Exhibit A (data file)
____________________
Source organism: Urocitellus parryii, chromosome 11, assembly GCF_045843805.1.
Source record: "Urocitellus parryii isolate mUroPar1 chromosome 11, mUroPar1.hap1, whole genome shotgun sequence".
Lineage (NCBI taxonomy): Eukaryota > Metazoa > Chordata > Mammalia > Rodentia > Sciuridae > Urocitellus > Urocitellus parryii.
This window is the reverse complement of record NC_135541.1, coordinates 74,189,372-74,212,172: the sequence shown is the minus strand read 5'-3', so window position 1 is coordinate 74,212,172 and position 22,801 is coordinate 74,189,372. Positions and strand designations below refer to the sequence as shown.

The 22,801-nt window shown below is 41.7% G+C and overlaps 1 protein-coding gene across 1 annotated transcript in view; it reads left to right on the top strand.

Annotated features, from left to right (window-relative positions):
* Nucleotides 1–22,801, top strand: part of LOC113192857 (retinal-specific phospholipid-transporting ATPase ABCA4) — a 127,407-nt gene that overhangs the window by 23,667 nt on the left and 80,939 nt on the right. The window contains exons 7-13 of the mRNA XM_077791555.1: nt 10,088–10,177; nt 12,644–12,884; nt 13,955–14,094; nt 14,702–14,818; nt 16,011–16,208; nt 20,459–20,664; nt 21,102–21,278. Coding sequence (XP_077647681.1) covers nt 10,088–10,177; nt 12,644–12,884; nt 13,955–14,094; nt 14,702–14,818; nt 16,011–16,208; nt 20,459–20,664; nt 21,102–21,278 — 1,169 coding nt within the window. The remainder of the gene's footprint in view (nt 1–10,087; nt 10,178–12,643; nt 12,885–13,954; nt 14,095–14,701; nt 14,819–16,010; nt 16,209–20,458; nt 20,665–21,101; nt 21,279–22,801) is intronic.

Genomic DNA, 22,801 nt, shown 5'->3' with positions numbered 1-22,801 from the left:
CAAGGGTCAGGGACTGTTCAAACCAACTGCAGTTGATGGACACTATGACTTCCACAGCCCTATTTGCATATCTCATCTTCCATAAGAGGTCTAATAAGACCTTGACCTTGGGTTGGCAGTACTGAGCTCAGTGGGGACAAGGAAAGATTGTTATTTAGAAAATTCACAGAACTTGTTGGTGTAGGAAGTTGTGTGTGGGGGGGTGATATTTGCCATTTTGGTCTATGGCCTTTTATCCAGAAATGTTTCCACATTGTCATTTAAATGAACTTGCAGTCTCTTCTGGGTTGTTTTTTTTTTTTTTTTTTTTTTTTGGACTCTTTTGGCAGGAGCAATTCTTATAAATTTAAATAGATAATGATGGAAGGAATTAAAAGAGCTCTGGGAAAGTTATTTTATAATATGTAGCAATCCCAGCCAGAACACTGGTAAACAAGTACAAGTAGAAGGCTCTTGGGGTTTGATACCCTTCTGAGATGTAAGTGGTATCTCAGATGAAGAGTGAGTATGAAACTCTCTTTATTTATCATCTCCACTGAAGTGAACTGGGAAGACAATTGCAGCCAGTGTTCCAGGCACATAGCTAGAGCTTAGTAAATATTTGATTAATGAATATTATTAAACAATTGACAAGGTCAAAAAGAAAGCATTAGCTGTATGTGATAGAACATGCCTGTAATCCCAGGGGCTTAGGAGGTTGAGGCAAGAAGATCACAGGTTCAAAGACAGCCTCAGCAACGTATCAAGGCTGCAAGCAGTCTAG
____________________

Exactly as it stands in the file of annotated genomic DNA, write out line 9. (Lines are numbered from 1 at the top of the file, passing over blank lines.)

CAAGGGTCAGGGACTGTTCAAACCAACTGCAGTTGATGGACACTATGACTTCCACAGCCCTATTTGCATATCTCATCTTCCATAAGAGGTCTAATAAGACCTTGACCTTGGGTTGGCAGTACTGAGCTCAGTGGGGACAAGGAAAGATTGTTATTTAGAAAATTCACAGAACTTGTTGGTGTAGGAAGTTGTGTGTGGGGGGGTGATATTTGCCATTTTGGTCTATGGCCTTTTATCCAGAAATGTTTCCACATTGTCATTTAAATGAACTTGCAGTCTCTTCTGGGTTGTTTTTTTTTTTTTTTTTTTTTTTTGGACTCTTTTGGCAGGAGCAATTCTTATAAATTTAAATAGATAATGATGGAAGGAATTAAAAGAGCTCTGGGAAAGTTATTTTATAATATGTAGCAATCCCAGCCAGAACACTGGTAAACAAGTACAAGTAGAAGGCTCTTGGGGTTTGATACCCTTCTGAGATGTAAGTGGTATCTCAGATGAAGAGTGAGTATGAAACTCTCTTTATTTATCATCTCCACTGAAGTGAACTGGGAAGACAATTGCAGCCAGTGTTCCAGGCACATAGCTAGAGCTTAGTAAATATTTGATTAATGAATATTATTAAACAATTGACAAGGTCAAAAAGAAAGCATTAGCTGTATGTGATAGAACATGCCTGTAATCCCAGGGGCTTAGGAGGTTGAGGCAAGAAGATCACAGGTTCAAAGACAGCCTCAGCAACGTATCAAGGCTGCAAGCAGTCTAG